I finally learned that what is said in the rooms of recovery is true — if nothing changes, nothing changes. When I accepted that the change must begin with me, I gained a new freedom.
My name is Mary and I am a grateful recovering addict. My clean date is December 23, 2011. From a very early age, I was trying to change how I felt. At the age of 12, after my father had left home, I took my first drink of alcohol and found that it gave me an escape. From there, the childhood rebellion was on — I did everything that I was told not to do. I dropped out of school in the 8th grade and was pregnant at the age of 16 — a child with child. I learned from an early age to rationalize my behavior — “it was all your fault — if only you had treated me differently, I wouldn’t have to do this” – as is the case with most young addicts, I was blossoming in the role of the victim.
At the age of 21, I was involved in a car wreck and the doctor prescribed opiates for the pain. 23 felony counts later, I was sentenced to five years in prison for doctor shopping. I was granted supervised probation in drug-court and of course, I didn’t learn any lessons. This time, it was going to be different. I didn’t have a problem — they were the problem. I just needed to manage things better, right? And so began my tour of the revolving door which turned on the negative energy of my own denial — I was in and out of the legal system, jails, prisons, and rehabs. More drug-related felonies were on the horizon, and more serious consequences on the way. My life had spun completely out of control.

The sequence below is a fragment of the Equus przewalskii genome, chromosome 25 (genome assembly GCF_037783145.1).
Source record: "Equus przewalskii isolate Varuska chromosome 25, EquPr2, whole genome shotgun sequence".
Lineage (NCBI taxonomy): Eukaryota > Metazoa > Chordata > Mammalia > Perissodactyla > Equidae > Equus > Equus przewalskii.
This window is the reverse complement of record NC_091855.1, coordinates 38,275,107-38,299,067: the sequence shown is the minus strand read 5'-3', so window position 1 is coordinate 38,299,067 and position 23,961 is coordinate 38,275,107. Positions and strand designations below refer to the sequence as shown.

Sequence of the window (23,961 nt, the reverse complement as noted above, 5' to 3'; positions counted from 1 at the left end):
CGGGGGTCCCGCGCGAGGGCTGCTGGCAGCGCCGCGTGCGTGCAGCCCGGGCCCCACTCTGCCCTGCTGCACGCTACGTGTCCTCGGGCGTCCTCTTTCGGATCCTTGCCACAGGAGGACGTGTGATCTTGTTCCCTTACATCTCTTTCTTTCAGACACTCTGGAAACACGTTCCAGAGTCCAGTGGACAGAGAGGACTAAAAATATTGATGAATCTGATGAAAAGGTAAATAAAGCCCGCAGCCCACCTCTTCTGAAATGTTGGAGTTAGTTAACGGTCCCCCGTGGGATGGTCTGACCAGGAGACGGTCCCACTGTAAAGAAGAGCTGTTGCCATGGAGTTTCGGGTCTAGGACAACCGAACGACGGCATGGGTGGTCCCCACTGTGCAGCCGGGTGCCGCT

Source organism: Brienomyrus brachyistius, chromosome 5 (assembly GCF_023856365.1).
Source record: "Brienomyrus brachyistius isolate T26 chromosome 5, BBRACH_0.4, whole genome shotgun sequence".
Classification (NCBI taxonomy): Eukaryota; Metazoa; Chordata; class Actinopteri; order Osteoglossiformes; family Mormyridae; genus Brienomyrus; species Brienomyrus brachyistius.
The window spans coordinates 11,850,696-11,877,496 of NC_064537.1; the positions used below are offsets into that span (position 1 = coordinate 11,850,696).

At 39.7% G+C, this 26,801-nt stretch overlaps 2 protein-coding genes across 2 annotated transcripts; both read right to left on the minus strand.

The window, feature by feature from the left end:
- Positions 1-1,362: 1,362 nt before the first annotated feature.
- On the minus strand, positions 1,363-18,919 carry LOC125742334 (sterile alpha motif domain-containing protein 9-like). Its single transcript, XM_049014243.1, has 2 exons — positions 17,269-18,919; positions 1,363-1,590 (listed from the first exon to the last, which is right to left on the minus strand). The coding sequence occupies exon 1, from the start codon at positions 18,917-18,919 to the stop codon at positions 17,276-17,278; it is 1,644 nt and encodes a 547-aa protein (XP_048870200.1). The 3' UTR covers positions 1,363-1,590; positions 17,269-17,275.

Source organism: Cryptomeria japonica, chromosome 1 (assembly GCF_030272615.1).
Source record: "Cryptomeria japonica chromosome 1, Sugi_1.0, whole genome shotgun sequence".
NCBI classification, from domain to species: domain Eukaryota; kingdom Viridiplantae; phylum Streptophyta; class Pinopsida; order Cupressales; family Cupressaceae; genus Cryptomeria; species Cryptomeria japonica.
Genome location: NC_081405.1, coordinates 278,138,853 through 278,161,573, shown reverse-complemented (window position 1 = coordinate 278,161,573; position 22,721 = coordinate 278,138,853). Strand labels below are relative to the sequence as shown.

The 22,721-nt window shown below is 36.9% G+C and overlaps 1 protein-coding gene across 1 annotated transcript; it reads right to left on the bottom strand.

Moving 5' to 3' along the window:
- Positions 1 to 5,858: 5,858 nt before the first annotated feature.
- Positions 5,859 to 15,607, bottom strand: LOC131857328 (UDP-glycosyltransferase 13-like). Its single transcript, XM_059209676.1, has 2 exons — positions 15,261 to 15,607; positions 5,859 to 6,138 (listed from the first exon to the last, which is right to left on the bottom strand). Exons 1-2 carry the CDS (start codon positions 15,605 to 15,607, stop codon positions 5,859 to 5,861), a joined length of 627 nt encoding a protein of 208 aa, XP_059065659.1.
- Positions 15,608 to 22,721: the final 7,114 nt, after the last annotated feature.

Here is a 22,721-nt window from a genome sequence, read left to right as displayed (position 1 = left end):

Unfortunately, the harm I caused myself extended to others. Those close to me — particularly my mother, and my children — likewise suffered from my disease. I was an absent daughter and an incapable mother. In the grips of the vicious cycle of addiction, I was buried with shame — my only escape was to use more and more. As they say in the rooms, “I lived to use, and used to live”. Physically, I was malnourished; emotionally I was in total pain and despair; and spiritually I was bankrupt. I felt hopeless and isolated. Thank God that it was from these depths that I was finally able to surrender — “I can’t; He can; I’ll think I’ll let Him.”
The Women’s Triangle Recovery House was truly a safe place for me — without it, I don’t believe recovery would have been possible. I say this because I had burned all of my bridges. When I got out of jail, I went into a short-term residential treatment facility. Because of my past behavior, family members and non-using friends refused to allow me to stay with them. The only place I had to go was back to old places where people were actively using drugs. That sort of environment would most likely had been too much to bear. When I heard about the Women’s Triangle Recovery House from other women in the treatment center, I was hopeful that there might be a safe refuge for healing. I had no money, but local churches came together to make my transition into the house financially possible. God was again doing for me, what I could not do for myself.
The recovery house was a safe harbour — a place full of love and support. Building upon my experience in treatment, I continued to learn how to practice spiritual principles like patience and tolerance. I was given the opportunity to identify and safely express my feelings in a caring environment, and to learn how to deal with them in a healthy way. With the help of the staff and volunteers in the house, I was able to gain living skills that I had previously neglected. I obtained my GED, and I am now employed in a profession which I love. In the next few months, I will be furthering my education at the local community college. Recently, I transitioned into my own apartment, and I have regained custody of one of my children. The promises of recovery are coming true for me, and the Women’s Triangle Recovery House has been instrumental in all of these positive happenings in my life. For that, I am and will always be truly grateful.